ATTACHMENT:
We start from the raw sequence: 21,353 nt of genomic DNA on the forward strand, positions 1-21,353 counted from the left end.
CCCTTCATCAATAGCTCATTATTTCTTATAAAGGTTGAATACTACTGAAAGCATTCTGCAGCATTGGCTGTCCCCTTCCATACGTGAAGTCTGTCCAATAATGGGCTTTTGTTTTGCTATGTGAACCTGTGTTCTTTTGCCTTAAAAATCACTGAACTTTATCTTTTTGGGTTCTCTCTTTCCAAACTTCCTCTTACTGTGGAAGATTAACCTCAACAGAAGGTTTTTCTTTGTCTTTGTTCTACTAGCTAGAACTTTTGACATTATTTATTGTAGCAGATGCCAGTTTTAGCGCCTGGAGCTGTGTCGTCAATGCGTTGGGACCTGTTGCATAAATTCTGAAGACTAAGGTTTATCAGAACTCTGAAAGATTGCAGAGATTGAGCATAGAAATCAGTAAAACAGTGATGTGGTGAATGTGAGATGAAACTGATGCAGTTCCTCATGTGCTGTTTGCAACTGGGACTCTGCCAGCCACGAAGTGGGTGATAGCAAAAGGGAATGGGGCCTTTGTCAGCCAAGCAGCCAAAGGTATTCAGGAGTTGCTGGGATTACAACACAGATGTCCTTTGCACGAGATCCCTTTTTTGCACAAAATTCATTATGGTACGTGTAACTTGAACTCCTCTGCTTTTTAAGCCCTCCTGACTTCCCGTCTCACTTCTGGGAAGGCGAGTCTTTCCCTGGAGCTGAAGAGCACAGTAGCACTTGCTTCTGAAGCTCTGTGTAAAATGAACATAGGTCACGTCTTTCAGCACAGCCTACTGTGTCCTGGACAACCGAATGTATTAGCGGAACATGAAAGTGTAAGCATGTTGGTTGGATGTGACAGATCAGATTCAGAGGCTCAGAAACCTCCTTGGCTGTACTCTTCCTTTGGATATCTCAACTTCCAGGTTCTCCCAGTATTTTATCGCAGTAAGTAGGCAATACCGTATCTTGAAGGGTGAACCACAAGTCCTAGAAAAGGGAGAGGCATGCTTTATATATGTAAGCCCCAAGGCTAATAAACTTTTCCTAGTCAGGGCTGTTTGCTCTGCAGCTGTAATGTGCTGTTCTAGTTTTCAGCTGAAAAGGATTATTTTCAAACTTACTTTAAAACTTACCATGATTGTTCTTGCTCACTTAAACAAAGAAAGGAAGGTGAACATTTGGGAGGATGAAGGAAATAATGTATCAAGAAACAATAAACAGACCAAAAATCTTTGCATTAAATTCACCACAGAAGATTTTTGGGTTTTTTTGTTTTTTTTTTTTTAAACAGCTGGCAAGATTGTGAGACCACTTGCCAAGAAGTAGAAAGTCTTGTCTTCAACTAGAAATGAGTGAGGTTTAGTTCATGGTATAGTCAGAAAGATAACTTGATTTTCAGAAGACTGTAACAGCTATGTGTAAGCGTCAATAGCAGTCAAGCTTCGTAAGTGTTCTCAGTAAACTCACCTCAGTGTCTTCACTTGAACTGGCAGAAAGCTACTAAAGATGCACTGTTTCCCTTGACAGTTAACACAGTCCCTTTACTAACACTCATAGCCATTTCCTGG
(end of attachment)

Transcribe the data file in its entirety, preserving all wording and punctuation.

We start from the raw sequence: 21,353 nt of genomic DNA on the forward strand, positions 1-21,353 counted from the left end.
CCCTTCATCAATAGCTCATTATTTCTTATAAAGGTTGAATACTACTGAAAGCATTCTGCAGCATTGGCTGTCCCCTTCCATACGTGAAGTCTGTCCAATAATGGGCTTTTGTTTTGCTATGTGAACCTGTGTTCTTTTGCCTTAAAAATCACTGAACTTTATCTTTTTGGGTTCTCTCTTTCCAAACTTCCTCTTACTGTGGAAGATTAACCTCAACAGAAGGTTTTTCTTTGTCTTTGTTCTACTAGCTAGAACTTTTGACATTATTTATTGTAGCAGATGCCAGTTTTAGCGCCTGGAGCTGTGTCGTCAATGCGTTGGGACCTGTTGCATAAATTCTGAAGACTAAGGTTTATCAGAACTCTGAAAGATTGCAGAGATTGAGCATAGAAATCAGTAAAACAGTGATGTGGTGAATGTGAGATGAAACTGATGCAGTTCCTCATGTGCTGTTTGCAACTGGGACTCTGCCAGCCACGAAGTGGGTGATAGCAAAAGGGAATGGGGCCTTTGTCAGCCAAGCAGCCAAAGGTATTCAGGAGTTGCTGGGATTACAACACAGATGTCCTTTGCACGAGATCCCTTTTTTGCACAAAATTCATTATGGTACGTGTAACTTGAACTCCTCTGCTTTTTAAGCCCTCCTGACTTCCCGTCTCACTTCTGGGAAGGCGAGTCTTTCCCTGGAGCTGAAGAGCACAGTAGCACTTGCTTCTGAAGCTCTGTGTAAAATGAACATAGGTCACGTCTTTCAGCACAGCCTACTGTGTCCTGGACAACCGAATGTATTAGCGGAACATGAAAGTGTAAGCATGTTGGTTGGATGTGACAGATCAGATTCAGAGGCTCAGAAACCTCCTTGGCTGTACTCTTCCTTTGGATATCTCAACTTCCAGGTTCTCCCAGTATTTTATCGCAGTAAGTAGGCAATACCGTATCTTGAAGGGTGAACCACAAGTCCTAGAAAAGGGAGAGGCATGCTTTATATATGTAAGCCCCAAGGCTAATAAACTTTTCCTAGTCAGGGCTGTTTGCTCTGCAGCTGTAATGTGCTGTTCTAGTTTTCAGCTGAAAAGGATTATTTTCAAACTTACTTTAAAACTTACCATGATTGTTCTTGCTCACTTAAACAAAGAAAGGAAGGTGAACATTTGGGAGGATGAAGGAAATAATGTATCAAGAAACAATAAACAGACCAAAAATCTTTGCATTAAATTCACCACAGAAGATTTTTGGGTTTTTTTGTTTTTTTTTTTTTAAACAGCTGGCAAGATTGTGAGACCACTTGCCAAGAAGTAGAAAGTCTTGTCTTCAACTAGAAATGAGTGAGGTTTAGTTCATGGTATAGTCAGAAAGATAACTTGATTTTCAGAAGACTGTAACAGCTATGTGTAAGCGTCAATAGCAGTCAAGCTTCGTAAGTGTTCTCAGTAAACTCACCTCAGTGTCTTCACTTGAACTGGCAGAAAGCTACTAAAGATGCACTGTTTCCCTTGACAGTTAACACAGTCCCTTTACTAACACTCATAGCCATTTCCTGG